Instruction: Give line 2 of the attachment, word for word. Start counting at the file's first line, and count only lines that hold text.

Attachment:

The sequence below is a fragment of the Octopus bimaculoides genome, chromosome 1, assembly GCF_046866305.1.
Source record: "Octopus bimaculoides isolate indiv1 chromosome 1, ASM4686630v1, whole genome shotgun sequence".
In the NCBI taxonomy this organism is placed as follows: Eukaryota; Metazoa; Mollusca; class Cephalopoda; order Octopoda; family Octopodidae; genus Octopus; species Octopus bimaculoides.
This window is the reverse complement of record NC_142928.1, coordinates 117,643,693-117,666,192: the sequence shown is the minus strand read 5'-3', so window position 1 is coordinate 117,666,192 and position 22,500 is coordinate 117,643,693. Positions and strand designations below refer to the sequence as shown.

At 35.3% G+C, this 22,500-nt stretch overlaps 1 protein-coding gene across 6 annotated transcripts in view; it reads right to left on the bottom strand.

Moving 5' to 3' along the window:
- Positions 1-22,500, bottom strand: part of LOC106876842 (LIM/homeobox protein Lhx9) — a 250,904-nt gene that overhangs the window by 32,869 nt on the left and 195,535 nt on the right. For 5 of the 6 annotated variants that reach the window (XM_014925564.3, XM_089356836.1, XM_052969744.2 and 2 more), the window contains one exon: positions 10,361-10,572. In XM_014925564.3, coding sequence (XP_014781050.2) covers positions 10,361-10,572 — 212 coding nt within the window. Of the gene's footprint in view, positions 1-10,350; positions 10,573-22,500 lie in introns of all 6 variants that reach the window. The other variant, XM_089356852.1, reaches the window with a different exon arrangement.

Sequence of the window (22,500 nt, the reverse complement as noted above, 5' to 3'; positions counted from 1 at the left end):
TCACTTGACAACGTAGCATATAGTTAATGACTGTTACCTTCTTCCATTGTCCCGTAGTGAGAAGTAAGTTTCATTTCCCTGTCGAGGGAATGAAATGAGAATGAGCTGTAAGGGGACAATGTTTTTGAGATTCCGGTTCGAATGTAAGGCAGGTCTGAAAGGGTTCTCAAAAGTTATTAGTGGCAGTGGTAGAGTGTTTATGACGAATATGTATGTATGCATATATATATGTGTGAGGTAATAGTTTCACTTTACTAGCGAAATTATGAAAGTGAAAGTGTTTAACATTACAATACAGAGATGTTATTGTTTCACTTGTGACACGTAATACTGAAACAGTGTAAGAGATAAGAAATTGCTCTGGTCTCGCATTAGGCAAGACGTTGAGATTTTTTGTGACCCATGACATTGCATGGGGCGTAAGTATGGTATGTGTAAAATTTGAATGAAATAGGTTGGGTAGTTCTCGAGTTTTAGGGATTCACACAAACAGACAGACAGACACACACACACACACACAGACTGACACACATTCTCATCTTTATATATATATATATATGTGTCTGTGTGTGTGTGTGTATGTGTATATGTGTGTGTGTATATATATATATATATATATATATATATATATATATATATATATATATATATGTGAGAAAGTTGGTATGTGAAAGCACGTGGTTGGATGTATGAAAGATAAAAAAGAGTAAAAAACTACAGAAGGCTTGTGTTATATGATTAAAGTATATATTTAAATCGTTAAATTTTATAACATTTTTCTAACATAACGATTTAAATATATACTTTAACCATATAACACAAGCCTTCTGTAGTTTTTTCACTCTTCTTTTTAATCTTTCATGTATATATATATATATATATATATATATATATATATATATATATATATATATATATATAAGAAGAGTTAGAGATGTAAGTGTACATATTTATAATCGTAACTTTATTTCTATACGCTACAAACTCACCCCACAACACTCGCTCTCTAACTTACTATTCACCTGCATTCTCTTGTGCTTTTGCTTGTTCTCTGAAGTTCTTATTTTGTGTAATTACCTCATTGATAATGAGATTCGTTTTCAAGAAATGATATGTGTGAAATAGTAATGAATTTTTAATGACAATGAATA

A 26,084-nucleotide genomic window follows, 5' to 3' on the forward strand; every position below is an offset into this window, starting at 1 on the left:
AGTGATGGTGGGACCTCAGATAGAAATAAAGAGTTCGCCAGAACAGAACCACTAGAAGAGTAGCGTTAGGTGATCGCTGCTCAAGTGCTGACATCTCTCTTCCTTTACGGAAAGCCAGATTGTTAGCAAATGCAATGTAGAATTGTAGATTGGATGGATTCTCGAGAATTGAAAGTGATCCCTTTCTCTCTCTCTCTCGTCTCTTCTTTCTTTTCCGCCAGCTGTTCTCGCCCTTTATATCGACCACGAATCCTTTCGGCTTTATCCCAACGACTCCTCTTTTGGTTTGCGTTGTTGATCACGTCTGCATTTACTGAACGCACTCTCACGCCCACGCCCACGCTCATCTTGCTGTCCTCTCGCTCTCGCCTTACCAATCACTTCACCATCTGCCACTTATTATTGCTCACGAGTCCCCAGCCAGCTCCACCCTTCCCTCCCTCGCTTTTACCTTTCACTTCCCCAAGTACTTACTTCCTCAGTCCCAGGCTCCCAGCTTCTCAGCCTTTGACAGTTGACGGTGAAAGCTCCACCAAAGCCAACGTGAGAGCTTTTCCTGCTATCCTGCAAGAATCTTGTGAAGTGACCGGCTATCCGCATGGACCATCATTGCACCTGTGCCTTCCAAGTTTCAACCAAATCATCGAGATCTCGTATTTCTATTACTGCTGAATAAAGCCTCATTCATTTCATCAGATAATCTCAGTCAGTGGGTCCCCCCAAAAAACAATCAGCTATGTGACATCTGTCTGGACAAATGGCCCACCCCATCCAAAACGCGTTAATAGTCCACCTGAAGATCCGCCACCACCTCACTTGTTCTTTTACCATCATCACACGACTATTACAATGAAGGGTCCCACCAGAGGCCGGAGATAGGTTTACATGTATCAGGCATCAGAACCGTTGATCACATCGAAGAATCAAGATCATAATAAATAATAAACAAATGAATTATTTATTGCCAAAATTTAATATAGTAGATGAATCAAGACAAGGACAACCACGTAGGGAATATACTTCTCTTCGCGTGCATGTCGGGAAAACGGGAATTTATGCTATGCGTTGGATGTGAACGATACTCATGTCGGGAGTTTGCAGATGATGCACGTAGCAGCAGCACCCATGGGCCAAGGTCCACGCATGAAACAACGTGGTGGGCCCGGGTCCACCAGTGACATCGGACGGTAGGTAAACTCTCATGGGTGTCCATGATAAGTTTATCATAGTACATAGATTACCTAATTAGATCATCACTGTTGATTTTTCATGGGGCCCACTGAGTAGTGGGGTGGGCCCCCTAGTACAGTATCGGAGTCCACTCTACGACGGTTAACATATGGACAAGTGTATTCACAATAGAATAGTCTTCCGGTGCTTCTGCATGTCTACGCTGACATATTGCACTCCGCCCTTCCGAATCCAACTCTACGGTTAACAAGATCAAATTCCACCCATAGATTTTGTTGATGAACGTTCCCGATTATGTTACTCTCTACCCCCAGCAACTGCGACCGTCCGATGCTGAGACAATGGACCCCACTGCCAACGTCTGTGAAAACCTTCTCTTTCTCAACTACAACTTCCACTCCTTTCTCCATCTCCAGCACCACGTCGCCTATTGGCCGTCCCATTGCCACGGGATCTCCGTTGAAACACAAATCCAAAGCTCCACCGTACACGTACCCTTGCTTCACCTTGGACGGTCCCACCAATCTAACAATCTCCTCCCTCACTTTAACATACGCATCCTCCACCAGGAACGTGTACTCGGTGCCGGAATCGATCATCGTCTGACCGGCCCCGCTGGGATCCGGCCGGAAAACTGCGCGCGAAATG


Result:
Source record: "Octopus bimaculoides isolate indiv1 chromosome 1, ASM4686630v1, whole genome shotgun sequence".